the other hand, most noted for their experience and expertise in FX hedging, is often renowned for their workflow – ‘following the life of a trade,’ and often focused more on the front-end user – the trader, in an apparently more familiar, or softer, look and feel. Further, FXPress is renowned for their ability to customize reports to clients’ needs in a nimbler fashion. While there are many similarities and other strengths of each, these seemed to be some of the most notable at first glance. Again, the biggest winner here should be the customer.
To Mr. Okochi (Reval’s CEO) and Mr. Richardson (former CEO of FXPress and now senior executive with Reval), when you’re contemplating what your future wish list for your ‘new’ system should look like one day, we have a few suggestions of things we would like to see added to benefit the corporate hedging practitioner even further. The current sophistication and strength of the systems notwithstanding, coupled with the daunting task of trying to reinvent the wheel, we’d like the system to further automate / streamline the decisions and management of the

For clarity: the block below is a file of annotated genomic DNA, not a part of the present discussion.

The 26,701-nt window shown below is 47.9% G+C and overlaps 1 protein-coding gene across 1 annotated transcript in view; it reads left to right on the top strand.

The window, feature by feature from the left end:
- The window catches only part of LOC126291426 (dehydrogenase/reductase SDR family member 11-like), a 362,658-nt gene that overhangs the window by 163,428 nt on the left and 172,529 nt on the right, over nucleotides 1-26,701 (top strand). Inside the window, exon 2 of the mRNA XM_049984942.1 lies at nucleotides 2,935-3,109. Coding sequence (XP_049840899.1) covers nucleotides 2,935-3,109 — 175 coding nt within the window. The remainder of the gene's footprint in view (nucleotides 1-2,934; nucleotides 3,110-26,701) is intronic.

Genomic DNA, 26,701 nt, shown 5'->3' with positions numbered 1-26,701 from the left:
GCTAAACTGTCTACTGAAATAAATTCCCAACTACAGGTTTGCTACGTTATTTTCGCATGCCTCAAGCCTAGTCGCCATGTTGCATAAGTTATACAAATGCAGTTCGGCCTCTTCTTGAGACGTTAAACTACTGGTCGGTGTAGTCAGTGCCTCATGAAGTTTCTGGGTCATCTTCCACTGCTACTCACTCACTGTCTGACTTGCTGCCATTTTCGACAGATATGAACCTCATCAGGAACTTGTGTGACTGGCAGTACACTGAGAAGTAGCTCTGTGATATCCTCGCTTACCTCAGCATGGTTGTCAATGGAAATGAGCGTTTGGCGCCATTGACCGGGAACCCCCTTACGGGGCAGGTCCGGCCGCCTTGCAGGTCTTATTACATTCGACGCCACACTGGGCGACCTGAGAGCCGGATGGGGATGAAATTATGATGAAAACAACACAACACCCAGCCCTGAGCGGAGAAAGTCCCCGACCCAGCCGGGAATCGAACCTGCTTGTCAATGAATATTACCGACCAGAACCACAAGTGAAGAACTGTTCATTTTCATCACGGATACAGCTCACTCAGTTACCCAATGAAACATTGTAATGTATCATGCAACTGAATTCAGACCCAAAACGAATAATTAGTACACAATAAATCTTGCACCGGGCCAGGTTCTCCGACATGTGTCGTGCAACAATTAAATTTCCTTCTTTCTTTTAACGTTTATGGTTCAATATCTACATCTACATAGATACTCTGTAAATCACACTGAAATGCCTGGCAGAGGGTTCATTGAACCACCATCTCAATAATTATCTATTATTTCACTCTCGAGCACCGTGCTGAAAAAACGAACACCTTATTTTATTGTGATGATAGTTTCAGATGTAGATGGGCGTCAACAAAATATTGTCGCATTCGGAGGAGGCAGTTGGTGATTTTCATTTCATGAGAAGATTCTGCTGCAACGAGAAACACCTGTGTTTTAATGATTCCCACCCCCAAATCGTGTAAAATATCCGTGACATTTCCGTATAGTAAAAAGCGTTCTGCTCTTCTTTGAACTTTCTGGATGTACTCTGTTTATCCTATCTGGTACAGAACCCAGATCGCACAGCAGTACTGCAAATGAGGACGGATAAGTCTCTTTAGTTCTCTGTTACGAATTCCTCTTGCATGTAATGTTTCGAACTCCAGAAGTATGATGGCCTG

life of the hedging process. In light of that, we’ve outlined our own Christmas Wish List, some of which the systems may already possess but we didn’t want you to think we didn’t appreciate what we already have.
The Life of a Hedge Wish List:
- Tools for understanding our risks
- Exposures, or visibility to them, coupled with reports to aid our senior management in providing feedback in setting our hedge objectives.
- Pre-trade analysis tools
- Help us select among alternative tools (swaps, forwards, options, and the like) and strategies (hedge exposure levels and time horizons, for example).
- These tools may include a simpler break-even analysis, historical volatility analysis, quick and simple stress testing, orthe more advanced, model-based, simulations such as cash-flow at risk.
- Pre-trade reports would also benefit us in convincing management of our chosen strategy as well.
- Historical analysis
- Some view on how our hedges have worked in the past, or potentially would have. No guarantee of the future we know.
- Embedded in the system. Our auditors hate when we select the data and import it.
- Trade execution
- Nice to automate the bid and execution through a single portal.
- Trade confirmation
- We hate paper, or at least we lose it.
- Trade settlement